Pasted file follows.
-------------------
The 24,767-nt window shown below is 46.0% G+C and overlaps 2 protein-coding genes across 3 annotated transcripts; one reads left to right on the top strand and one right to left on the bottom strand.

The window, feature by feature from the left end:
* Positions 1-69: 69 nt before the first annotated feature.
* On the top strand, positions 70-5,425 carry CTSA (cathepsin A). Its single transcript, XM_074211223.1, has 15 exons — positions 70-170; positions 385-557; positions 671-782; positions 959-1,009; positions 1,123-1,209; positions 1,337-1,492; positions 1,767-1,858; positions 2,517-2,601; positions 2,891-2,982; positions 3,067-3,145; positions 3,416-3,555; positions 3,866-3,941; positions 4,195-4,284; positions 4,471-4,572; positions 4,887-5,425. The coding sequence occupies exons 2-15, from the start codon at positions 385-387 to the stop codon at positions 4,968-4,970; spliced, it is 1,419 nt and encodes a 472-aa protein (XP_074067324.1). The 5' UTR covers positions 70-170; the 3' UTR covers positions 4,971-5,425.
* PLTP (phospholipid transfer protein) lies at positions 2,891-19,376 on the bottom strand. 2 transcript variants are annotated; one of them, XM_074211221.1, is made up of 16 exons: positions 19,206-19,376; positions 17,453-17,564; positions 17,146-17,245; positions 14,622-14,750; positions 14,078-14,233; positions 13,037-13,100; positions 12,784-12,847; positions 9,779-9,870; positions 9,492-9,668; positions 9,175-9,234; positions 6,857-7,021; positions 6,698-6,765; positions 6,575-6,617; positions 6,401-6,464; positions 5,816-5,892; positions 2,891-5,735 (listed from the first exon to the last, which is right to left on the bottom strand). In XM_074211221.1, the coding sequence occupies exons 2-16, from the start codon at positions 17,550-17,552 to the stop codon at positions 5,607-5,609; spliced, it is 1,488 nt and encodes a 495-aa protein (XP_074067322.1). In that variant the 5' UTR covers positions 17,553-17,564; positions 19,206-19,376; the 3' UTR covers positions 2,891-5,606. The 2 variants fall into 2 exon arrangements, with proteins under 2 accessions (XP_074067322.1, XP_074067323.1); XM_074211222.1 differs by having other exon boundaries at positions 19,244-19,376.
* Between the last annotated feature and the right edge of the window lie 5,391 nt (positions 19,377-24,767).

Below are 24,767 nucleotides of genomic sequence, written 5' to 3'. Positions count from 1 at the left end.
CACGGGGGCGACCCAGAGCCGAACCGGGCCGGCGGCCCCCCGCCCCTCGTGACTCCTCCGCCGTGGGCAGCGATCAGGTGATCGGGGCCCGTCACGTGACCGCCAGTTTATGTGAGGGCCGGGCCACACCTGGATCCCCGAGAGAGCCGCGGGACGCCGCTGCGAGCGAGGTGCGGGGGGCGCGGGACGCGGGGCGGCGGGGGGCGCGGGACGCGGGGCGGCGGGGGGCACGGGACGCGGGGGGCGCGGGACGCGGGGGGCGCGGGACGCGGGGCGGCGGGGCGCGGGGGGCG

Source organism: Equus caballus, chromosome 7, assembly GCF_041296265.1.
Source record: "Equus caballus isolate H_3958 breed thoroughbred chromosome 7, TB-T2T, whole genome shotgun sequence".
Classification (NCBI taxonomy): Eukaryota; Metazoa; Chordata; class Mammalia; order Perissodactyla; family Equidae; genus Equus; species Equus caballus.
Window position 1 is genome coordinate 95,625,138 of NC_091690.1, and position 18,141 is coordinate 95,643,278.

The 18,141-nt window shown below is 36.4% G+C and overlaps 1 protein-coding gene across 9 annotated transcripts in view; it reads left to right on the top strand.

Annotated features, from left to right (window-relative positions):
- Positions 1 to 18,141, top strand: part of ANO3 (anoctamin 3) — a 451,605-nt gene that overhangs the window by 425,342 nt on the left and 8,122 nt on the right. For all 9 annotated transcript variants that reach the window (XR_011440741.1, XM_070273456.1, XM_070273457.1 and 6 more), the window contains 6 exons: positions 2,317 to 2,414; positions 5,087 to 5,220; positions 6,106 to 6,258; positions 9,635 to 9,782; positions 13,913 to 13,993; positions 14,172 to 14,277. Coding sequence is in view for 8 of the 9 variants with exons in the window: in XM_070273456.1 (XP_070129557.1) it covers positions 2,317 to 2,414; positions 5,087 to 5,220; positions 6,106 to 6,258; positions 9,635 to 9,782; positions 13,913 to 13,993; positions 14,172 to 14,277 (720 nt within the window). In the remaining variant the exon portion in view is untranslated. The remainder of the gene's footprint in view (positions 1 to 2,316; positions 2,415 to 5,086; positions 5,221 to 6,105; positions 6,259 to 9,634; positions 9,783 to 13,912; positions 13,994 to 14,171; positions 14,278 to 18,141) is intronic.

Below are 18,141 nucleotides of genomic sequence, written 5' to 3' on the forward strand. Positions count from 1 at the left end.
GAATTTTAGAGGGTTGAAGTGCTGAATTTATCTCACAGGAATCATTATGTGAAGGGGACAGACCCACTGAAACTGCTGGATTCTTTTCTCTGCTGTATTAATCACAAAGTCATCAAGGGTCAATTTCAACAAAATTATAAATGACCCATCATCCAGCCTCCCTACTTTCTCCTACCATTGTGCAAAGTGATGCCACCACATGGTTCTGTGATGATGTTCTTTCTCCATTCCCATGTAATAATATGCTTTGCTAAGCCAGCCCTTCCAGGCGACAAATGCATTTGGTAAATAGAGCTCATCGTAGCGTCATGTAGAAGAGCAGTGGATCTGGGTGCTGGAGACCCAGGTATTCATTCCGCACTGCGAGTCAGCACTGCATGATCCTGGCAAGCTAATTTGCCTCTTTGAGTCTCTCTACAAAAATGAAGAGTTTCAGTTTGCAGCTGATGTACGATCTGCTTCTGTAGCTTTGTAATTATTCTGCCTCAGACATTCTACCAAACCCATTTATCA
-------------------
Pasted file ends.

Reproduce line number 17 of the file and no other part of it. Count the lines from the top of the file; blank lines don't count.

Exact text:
GAATTTTAGAGGGTTGAAGTGCTGAATTTATCTCACAGGAATCATTATGTGAAGGGGACAGACCCACTGAAACTGCTGGATTCTTTTCTCTGCTGTATTAATCACAAAGTCATCAAGGGTCAATTTCAACAAAATTATAAATGACCCATCATCCAGCCTCCCTACTTTCTCCTACCATTGTGCAAAGTGATGCCACCACATGGTTCTGTGATGATGTTCTTTCTCCATTCCCATGTAATAATATGCTTTGCTAAGCCAGCCCTTCCAGGCGACAAATGCATTTGGTAAATAGAGCTCATCGTAGCGTCATGTAGAAGAGCAGTGGATCTGGGTGCTGGAGACCCAGGTATTCATTCCGCACTGCGAGTCAGCACTGCATGATCCTGGCAAGCTAATTTGCCTCTTTGAGTCTCTCTACAAAAATGAAGAGTTTCAGTTTGCAGCTGATGTACGATCTGCTTCTGTAGCTTTGTAATTATTCTGCCTCAGACATTCTACCAAACCCATTTATCA